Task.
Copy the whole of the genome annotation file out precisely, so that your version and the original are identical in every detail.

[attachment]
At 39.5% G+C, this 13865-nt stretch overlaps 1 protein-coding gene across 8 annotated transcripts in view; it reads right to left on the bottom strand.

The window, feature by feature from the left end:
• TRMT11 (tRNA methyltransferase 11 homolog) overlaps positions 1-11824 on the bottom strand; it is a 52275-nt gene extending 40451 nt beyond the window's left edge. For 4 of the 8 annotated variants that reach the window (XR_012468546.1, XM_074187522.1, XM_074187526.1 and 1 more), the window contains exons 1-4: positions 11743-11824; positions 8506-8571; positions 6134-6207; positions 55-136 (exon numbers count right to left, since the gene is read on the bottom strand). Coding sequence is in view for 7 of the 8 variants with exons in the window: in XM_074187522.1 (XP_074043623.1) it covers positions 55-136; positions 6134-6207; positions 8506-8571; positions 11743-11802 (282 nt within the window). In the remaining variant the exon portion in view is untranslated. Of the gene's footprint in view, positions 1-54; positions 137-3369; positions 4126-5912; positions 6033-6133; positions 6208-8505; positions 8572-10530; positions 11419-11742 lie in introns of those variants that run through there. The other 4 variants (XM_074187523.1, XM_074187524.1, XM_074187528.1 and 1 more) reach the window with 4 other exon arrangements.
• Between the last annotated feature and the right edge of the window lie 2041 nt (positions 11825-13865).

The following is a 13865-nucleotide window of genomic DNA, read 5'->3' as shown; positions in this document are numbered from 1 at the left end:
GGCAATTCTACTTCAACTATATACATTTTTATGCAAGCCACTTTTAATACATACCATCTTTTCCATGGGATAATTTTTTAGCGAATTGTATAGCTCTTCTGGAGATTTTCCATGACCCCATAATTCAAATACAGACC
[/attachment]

At 39.5% G+C, this 13865-nt stretch overlaps 1 protein-coding gene across 8 annotated transcripts in view; it reads right to left on the bottom strand.

The window, feature by feature from the left end:
• TRMT11 (tRNA methyltransferase 11 homolog) overlaps positions 1-11824 on the bottom strand; it is a 52275-nt gene extending 40451 nt beyond the window's left edge. For 4 of the 8 annotated variants that reach the window (XR_012468546.1, XM_074187522.1, XM_074187526.1 and 1 more), the window contains exons 1-4: positions 11743-11824; positions 8506-8571; positions 6134-6207; positions 55-136 (exon numbers count right to left, since the gene is read on the bottom strand). Coding sequence is in view for 7 of the 8 variants with exons in the window: in XM_074187522.1 (XP_074043623.1) it covers positions 55-136; positions 6134-6207; positions 8506-8571; positions 11743-11802 (282 nt within the window). In the remaining variant the exon portion in view is untranslated. Of the gene's footprint in view, positions 1-54; positions 137-3369; positions 4126-5912; positions 6033-6133; positions 6208-8505; positions 8572-10530; positions 11419-11742 lie in introns of those variants that run through there. The other 4 variants (XM_074187523.1, XM_074187524.1, XM_074187528.1 and 1 more) reach the window with 4 other exon arrangements.
• Between the last annotated feature and the right edge of the window lie 2041 nt (positions 11825-13865).

The following is a 13865-nucleotide window of genomic DNA, read 5'->3' as shown; positions in this document are numbered from 1 at the left end:
GGCAATTCTACTTCAACTATATACATTTTTATGCAAGCCACTTTTAATACATACCATCTTTTCCATGGGATAATTTTTTAGCGAATTGTATAGCTCTTCTGGAGATTTTCCATGACCCCATAATTCAAATACAGACC